Ancient Nuo Opera regains former glory in Guizhou

Updated: 2022-01-20 09:38
( China Daily )

Xiao Guanghua performs the traditional Nuo Opera skill of "breathing fire" in Cengong county, Guizhou province. [Photo by HU PANXUE/For CHINA DAILY]

Inheritor worked for 30 years to ensure revival and modernization of folk art

A 56-year-old man in Southwest China's Guizhou province has worked to preserve and modernize Nuo Opera for more than 30 years and has also managed to pass the tradition on to others.

An ancient folk drama based on nuo, a form of folk religion, Nuo Opera performers wear masks and dance to ward off evil spirits. It is a recognized national intangible cultural heritage and is popular in many parts of the country.

Born in a Nuo Opera family in Kaikong village, Cengong county, Guizhou, in 1965, Xiao Guanghua started to learn from his father when he was 12. After 10 years of assiduous study, he became the 14th inheritor in his family of the Sizhou Nuo Opera tradition.

Cengong, which was called Sizhou in ancient times, boasts a long history of nuo culture, which dates back to as early as the Eastern Han Dynasty (25-220). Different from many other forms of opera, it features unique styles of singing combined with acrobatic performances with evocative names such as "climbing stairs of swords", "plunging into a sea of flames", "biting a red-hot iron" and "swallowing bamboo chopsticks". It was listed as a form of provincial intangible cultural heritage in 2005.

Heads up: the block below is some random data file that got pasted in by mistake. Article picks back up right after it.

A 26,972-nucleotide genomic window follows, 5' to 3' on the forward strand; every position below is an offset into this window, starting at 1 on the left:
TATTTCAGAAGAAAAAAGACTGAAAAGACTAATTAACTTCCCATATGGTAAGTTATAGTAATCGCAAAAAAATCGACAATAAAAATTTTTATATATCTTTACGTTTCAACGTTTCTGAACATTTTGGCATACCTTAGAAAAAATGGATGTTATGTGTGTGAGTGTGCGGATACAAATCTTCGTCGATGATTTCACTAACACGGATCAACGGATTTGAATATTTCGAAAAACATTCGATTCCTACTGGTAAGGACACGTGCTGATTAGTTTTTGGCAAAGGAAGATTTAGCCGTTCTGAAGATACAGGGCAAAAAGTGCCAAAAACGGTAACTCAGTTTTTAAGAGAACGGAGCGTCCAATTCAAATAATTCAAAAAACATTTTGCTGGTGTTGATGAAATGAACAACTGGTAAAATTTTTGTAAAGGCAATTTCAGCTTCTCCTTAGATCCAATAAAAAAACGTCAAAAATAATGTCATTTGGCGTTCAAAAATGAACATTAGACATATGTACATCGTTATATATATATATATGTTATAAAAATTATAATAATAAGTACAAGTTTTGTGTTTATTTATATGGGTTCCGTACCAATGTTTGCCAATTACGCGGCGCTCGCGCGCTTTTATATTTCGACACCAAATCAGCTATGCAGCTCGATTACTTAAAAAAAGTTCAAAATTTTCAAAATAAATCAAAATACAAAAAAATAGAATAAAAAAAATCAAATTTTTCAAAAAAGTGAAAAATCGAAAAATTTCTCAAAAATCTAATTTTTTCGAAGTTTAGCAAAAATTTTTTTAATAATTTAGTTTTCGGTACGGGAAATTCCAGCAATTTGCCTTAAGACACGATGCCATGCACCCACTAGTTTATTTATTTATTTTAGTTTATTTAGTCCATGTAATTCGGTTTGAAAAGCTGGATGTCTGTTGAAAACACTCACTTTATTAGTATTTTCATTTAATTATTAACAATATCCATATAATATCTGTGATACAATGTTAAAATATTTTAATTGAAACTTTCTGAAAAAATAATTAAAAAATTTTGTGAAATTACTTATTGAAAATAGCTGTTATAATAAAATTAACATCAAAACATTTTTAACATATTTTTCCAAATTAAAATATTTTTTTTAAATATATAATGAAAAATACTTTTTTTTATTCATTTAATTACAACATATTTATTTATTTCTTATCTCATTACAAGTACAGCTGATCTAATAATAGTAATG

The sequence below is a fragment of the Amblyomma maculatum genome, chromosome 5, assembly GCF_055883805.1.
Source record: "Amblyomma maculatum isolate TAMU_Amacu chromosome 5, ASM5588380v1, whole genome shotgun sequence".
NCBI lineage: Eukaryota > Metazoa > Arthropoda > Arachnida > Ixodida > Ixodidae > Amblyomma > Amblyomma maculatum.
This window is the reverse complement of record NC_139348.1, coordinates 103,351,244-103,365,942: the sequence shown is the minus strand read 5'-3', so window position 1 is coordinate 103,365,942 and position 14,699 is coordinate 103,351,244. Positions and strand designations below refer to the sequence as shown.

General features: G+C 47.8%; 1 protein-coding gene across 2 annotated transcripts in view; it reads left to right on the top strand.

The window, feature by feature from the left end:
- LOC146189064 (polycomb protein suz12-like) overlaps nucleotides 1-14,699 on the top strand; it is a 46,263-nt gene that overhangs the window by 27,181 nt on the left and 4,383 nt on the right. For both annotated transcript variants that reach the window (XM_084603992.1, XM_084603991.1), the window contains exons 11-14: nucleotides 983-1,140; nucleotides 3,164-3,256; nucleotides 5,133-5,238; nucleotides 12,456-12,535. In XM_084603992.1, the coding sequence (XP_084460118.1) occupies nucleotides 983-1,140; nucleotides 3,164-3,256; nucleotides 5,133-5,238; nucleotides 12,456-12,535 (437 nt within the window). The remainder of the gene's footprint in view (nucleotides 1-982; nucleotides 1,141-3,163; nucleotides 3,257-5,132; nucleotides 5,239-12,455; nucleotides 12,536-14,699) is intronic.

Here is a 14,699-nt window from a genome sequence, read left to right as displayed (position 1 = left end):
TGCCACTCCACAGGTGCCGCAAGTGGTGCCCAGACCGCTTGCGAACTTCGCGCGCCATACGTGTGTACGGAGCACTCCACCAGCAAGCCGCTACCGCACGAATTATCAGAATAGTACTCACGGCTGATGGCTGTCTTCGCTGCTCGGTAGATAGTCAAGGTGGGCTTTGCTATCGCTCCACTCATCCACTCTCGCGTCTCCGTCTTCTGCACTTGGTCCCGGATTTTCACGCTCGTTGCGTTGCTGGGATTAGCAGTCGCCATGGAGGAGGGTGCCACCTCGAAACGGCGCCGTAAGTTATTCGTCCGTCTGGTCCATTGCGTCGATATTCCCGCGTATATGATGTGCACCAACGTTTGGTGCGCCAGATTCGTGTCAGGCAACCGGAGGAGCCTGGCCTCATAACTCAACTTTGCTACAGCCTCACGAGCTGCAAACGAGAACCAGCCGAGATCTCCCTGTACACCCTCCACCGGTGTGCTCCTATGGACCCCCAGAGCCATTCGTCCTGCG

As a local nuo master in the 1990s, Xiao formed a troupe of eight and began to tour the countryside.

In 1992, the troupe performed in Beijing and became an overnight success. A year later, it was invited to perform in Japan, after Japanese scholars visited Xiao and dubbed Nuo Opera "the mystery of the East" and "the living fossil of modern drama".

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